In the case of Col. Dasuki, it does not lie in the place of government to continue to adjudge people guilty even before their trial. It is the responsibility of government to comply with the rule of law and present their case. Under the constitution, both El Zakzaky and Sambo are presumed innocent until their guilt is established by a competent court. The right to bail is an integral aspect of the human rights of liberty that these persons have. If the court, which is part of the government granted them bail, you merely needed to gather the evidence to establish their guilt. Their continued detention cannot be justified in any way.
From your vantage position as a foremost human rights organizations in the country, which institutions in the country would you say occupy a pole position the violation of Human Rights?
All over the world, the abuse of human rights is basically perpetrated by the powerful and at the height of the pyramid that describes the powerful is the government through their coercive forces. In our own case, we have the police, the army, the immigration, the Civil Defence and even the Drug Agency. But you cannot clearly exonerate the individual persons from the abuse of these rights too because once the socio-economic conditions that ought to guarantee peaceful coexistence and economic balance are distorted, you must have abuse of fundamental human rights by even ordinary people. This is why you have kidnapping which can lead to death.
In Nigeria, statistics have shown through yearly human rights monitoring records that the Nigeria police, being the civil security apparatus of the country that deals and has primary contact with the populace, are reputed to be at the helm of violations of this right. No doubt about that. There are efforts to reduce this but many of such efforts are forced.
What is your position on the face-off between IPOB and government?
My response will not only centre on the violation of human rights, which I had condemned. Beyond the constitution of the federal republic of Nigeria which guarantees freedom of association, other international instruments including the United Nation charter vest a people with the power and rights to secession. In fact, a few African countries have enshrined that in their constitution.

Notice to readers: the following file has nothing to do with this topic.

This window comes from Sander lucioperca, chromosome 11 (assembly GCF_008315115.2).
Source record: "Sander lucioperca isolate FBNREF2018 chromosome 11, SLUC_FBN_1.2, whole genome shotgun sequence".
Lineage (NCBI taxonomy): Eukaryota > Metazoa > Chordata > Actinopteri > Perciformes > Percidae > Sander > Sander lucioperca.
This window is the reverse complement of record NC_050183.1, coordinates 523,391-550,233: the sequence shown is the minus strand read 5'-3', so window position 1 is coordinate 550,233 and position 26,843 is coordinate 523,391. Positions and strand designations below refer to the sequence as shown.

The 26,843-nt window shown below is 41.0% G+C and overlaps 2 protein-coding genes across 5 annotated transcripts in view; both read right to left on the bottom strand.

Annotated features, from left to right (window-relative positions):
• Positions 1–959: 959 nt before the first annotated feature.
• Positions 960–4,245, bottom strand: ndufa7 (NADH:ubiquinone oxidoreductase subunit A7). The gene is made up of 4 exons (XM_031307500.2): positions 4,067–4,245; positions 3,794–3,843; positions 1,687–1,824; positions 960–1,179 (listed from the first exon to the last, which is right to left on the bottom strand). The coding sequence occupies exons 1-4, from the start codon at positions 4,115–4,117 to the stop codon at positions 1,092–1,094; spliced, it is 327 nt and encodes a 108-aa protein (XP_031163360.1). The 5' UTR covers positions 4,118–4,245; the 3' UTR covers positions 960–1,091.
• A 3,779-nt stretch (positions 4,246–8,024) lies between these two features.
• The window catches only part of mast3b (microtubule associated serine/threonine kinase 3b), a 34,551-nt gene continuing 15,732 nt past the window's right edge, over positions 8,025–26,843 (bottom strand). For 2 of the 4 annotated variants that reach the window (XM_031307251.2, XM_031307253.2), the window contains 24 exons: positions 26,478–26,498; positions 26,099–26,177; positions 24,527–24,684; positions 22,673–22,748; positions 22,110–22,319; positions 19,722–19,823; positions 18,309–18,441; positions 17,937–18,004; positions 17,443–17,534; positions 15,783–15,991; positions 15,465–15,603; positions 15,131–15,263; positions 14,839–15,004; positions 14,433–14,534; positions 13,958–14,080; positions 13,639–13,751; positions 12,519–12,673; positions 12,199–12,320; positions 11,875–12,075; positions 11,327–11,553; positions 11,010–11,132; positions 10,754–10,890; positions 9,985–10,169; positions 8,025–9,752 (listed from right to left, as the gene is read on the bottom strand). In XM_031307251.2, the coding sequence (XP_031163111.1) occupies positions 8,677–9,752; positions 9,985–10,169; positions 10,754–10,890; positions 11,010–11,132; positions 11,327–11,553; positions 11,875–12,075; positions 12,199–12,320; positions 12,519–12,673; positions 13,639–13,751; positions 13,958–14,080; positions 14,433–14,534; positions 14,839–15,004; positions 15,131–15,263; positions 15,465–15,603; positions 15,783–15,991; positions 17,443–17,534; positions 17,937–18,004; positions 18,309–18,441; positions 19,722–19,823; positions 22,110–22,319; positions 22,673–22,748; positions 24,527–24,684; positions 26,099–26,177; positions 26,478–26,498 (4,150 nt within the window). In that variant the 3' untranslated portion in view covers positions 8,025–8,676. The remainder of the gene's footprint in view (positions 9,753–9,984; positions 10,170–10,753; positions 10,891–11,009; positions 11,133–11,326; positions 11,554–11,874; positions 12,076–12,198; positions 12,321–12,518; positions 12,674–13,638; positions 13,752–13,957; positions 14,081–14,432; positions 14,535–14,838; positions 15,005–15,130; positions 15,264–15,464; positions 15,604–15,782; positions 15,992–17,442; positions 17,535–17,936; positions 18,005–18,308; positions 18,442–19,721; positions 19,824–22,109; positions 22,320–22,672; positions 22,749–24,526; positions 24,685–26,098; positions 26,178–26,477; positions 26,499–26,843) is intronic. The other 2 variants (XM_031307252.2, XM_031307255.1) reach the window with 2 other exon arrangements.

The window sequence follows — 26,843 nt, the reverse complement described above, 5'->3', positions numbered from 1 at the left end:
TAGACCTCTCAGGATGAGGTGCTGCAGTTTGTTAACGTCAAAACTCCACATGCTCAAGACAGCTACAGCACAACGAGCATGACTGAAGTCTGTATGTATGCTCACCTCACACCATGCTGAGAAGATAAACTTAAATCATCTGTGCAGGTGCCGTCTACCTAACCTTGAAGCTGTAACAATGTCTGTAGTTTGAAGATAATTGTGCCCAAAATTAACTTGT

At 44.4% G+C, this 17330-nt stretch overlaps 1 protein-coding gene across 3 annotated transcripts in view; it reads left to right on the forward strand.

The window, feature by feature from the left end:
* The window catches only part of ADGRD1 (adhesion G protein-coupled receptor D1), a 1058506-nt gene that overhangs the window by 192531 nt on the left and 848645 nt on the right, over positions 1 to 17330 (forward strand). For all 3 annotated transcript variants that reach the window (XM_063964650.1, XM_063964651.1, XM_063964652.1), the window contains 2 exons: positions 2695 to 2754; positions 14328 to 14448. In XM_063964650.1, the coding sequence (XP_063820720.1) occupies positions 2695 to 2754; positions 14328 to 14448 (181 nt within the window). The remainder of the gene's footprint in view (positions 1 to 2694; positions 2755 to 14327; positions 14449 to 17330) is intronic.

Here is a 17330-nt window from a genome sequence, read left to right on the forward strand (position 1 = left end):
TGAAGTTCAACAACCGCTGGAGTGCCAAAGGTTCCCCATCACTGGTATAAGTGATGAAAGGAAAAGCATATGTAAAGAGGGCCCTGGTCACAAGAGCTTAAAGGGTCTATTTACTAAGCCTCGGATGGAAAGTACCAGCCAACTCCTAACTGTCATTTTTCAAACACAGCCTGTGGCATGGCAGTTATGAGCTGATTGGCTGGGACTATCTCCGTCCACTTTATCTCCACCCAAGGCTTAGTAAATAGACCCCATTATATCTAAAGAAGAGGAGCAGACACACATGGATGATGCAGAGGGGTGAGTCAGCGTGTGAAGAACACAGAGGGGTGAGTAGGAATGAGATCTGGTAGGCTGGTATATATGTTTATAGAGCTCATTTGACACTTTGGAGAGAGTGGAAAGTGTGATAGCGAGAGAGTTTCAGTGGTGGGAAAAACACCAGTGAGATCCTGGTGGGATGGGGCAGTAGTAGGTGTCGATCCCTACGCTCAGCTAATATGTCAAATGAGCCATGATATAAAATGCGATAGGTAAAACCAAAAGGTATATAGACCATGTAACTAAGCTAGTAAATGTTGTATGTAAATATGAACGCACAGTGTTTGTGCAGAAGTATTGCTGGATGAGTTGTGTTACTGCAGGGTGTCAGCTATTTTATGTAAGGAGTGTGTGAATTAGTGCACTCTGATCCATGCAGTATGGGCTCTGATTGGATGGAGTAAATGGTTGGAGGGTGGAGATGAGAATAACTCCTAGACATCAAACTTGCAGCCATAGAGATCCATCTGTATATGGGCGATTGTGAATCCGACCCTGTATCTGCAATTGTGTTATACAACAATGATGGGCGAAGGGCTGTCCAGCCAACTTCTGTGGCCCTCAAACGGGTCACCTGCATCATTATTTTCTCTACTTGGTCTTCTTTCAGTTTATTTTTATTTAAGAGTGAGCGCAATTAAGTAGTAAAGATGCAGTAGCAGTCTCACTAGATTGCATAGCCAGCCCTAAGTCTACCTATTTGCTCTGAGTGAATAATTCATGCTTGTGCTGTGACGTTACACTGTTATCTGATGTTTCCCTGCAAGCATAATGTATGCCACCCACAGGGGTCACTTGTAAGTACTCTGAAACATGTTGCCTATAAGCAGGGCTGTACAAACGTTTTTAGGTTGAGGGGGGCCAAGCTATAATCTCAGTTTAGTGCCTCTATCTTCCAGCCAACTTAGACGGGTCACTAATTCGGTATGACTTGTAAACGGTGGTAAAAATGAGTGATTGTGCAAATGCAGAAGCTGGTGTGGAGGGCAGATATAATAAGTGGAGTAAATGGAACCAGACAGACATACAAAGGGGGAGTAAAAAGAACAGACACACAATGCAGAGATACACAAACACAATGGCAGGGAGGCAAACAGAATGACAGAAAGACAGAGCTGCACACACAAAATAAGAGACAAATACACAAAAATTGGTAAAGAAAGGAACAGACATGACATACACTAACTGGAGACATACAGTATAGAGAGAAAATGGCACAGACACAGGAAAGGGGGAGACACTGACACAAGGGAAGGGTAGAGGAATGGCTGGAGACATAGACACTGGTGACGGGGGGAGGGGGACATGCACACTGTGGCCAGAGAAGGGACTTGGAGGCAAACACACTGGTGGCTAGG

The problem was with the mode of operation of IPOB. It was reprehensible to any average and well-meaning member of the Nigerian community. They got it wrong. It is obvious too to me that they were not committed and dedicated to that cause as it required to see that kind of agenda through. If you have declared to engage a state, you should be prepared for any eventuality. The idea of running away or jumping bail even when you subjected yourself to trial has completely demobilized the foot soldiers and the whole thing has frittered away. A clear-headed person with a sophisticated programme of action would have envisaged all of these and plan how to overcome it. What Nnamdi Kanu has done is to expose so many people who were with him, disarming many who were even committed to the cause.
The Igbo nation needs a lot of rejigging. They are becoming increasingly inconsequential in the political calculation of Nigeria because you don’t need to canvass for their votes. Once it gets close to the election, all you need to do is to bring money and things will change.